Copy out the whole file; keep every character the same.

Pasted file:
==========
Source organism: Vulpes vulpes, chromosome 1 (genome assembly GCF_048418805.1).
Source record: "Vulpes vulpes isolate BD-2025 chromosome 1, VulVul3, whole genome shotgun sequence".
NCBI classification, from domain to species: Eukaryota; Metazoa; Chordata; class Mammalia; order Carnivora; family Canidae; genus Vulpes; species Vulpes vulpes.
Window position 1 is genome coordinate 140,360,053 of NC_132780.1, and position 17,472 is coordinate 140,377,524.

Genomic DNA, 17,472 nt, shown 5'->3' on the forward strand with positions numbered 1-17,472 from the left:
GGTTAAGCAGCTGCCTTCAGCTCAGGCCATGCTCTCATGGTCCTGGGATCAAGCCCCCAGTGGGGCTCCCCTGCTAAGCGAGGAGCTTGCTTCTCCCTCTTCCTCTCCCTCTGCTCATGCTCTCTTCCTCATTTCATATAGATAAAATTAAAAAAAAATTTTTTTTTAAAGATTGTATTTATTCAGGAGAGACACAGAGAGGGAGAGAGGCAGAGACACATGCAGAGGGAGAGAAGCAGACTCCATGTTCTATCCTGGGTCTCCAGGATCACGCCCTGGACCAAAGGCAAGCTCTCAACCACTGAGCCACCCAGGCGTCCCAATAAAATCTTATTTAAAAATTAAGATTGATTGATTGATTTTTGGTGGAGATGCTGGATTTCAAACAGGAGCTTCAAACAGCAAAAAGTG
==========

Source organism: Vulpes vulpes, chromosome 1 (genome assembly GCF_048418805.1).
Source record: "Vulpes vulpes isolate BD-2025 chromosome 1, VulVul3, whole genome shotgun sequence".
NCBI classification, from domain to species: Eukaryota; Metazoa; Chordata; class Mammalia; order Carnivora; family Canidae; genus Vulpes; species Vulpes vulpes.
Window position 1 is genome coordinate 140,360,053 of NC_132780.1, and position 17,472 is coordinate 140,377,524.

Genomic DNA, 17,472 nt, shown 5'->3' on the forward strand with positions numbered 1-17,472 from the left:
GGTTAAGCAGCTGCCTTCAGCTCAGGCCATGCTCTCATGGTCCTGGGATCAAGCCCCCAGTGGGGCTCCCCTGCTAAGCGAGGAGCTTGCTTCTCCCTCTTCCTCTCCCTCTGCTCATGCTCTCTTCCTCATTTCATATAGATAAAATTAAAAAAAAATTTTTTTTTAAAGATTGTATTTATTCAGGAGAGACACAGAGAGGGAGAGAGGCAGAGACACATGCAGAGGGAGAGAAGCAGACTCCATGTTCTATCCTGGGTCTCCAGGATCACGCCCTGGACCAAAGGCAAGCTCTCAACCACTGAGCCACCCAGGCGTCCCAATAAAATCTTATTTAAAAATTAAGATTGATTGATTGATTTTTGGTGGAGATGCTGGATTTCAAACAGGAGCTTCAAACAGCAAAAAGTG